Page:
The Deity of Christ: From God’s Glory

In John 17, Jesus is praying to the Father the night before He voluntarily gave His life on the cross. In the prayer, Jesus says this:

“Now, Father, glorify Me together with Yourself, with the glory which I had with You before the world was.” (v.5)

This is especially interesting, since Jehovah God says in Isaiah

“I am the LORD, that is My name;
I will not give My glory to another,
Nor My praise to graven images. (Is. 42.8)

” My glory I will not give to another.” (Is. 48.11)

So God in Isaiah, as designated by the name LORD, tells us that He will not give His glory to another, then repeats the same statement later for emphasis. Yet Jesus tells the Father in John 17 that Jesus shared God’s glory before the universe was created. Jesus also prays that the Father and Jesus will return to this state of glory, so that both are glorified together.

Jesus also hints at this in Mark 8.38, where He tells us that upon His return, He will have the glory of the Father.

Thus Jesus has the glory of the Father, and the Father is not giving His glory to another, for the Son and the Father are the one God.


About humblesmith

Christian Apologist & Philosopher
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6 Responses to The Deity of Christ: From God’s Glory

  1. TJ says:

    I suppose then that you must really feel that Jesus was being disingenuous, even actively trying to lead people in the wrong direction, when he counseled them, saying, “How can you believe, when you receive glory from one another and do not seek the glory that comes from the only God?” (John 5:44; ESV)

    Or perhaps you are yet again disregarding the proper meaning of Isaiah. It’s interesting, when I point out that that same passage in Isaiah records the LORD saying, “besides me there is no saviour,” and then show you other ‘saviours’ that the LORD himself raises up (the judges Othniel and Ehud), you seem willing to be flexible with the meaning; ‘no need to identify those two with the LORD’. Yet when you think you can get Jesus into the mix, suddenly you’re as inflexible as ever; ‘Jesus *must* be the LORD’. You don’t think that could be because you are desperately trying to prove something from the Bible that you *already* believe, could it?

    • humblesmith says:

      Othiniel and Ehud are never held to be saviors of people from their sin, but only saviors of Israel. I am not saying there is never two applications of the same term, please do not paint me into a box I’m not saying. As I have already answered, the only way you can make that connection is to compare two different meanings of the same term with each other. Nowhere is someone held to be a savior from sin except God (which you kindly pointed out), indicating that Jesus is God.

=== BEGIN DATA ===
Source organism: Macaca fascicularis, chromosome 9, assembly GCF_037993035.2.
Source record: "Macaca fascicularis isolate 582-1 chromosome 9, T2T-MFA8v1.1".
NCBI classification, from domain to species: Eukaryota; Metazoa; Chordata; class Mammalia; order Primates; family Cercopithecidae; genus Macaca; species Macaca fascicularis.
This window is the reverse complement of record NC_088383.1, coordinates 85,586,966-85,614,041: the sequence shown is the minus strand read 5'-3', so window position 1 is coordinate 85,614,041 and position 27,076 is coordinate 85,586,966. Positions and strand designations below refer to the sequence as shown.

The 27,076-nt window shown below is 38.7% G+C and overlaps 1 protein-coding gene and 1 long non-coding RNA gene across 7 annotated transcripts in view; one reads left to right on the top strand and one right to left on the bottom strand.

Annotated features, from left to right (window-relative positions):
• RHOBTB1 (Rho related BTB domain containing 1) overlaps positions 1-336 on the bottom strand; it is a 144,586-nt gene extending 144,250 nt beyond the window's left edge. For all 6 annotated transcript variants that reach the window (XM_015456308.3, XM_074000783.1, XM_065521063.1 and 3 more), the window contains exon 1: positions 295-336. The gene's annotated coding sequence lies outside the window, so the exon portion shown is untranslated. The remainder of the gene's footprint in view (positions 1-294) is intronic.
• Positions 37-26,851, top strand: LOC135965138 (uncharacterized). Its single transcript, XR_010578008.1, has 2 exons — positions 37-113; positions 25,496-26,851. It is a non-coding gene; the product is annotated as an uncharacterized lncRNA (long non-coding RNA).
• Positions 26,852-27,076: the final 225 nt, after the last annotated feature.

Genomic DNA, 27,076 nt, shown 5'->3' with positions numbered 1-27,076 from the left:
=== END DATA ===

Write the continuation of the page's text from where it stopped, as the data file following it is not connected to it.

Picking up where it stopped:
With glory in John 5.44, the verse is contrasting the glory that they are currently seeking, which is from each other, with the place they should be seeking, which is from God. The passage does not say that created beings can share God’s glory in the same sense as John 17. This is evident from the phrase that says Jesus had glory with the father “before the world was.” In the relationship between Father and Son before any other created beings existed, the only place glory could have been obtained is from the Father and Son. If the Son had glory with the Father at that point, then the Father was giving glory to the Son. God giving His glory to Jesus is quite different from the command to the Jews to seek God’s glory.

      Much of this latest comment is repeating something I have already answered. I do not have the time or interest to repeat myself, and do not find your accusatory tone edifying, especially accusing Jesus of being disingenuous. You are welcome to comment as long as you keep it respectful, but do not expect me to keep repeating myself. Too much more of this round-and-round and I’ll shut it all off. I’ve tried to give honest and respectful answers to your questions, I hope you will do the same. I do not question your honesty or sincerity, and do not allow such from others on my blog.

      However, I am interested in your opinions of other posts I’ve done in the past, namely:

      Also on the next post, which I’m not sure I’ll get up tonight or tomorrow.

      • TJ says:

        “Othiniel and Ehud are never held to be saviors of people from their sin, but only saviors of Israel.”

        But now you are doing precisely what you *refuse* to do with the term “god”, which is understand that it can be used at times in a RELATIVE sense! Look again at what Isaiah says, “I, even I, am Jehovah; and besides me there is no saviour.” (Isaiah 43:11; ASV) If you were being consistent with your argument for the term “god”, you’d recognize that Isaiah says nothing here about ‘saviour from sin’ or ‘saviour of Israel’, he records God as saying that there is “NO saviour” except himself. Why aren’t you as black and white with this term as you are with the other?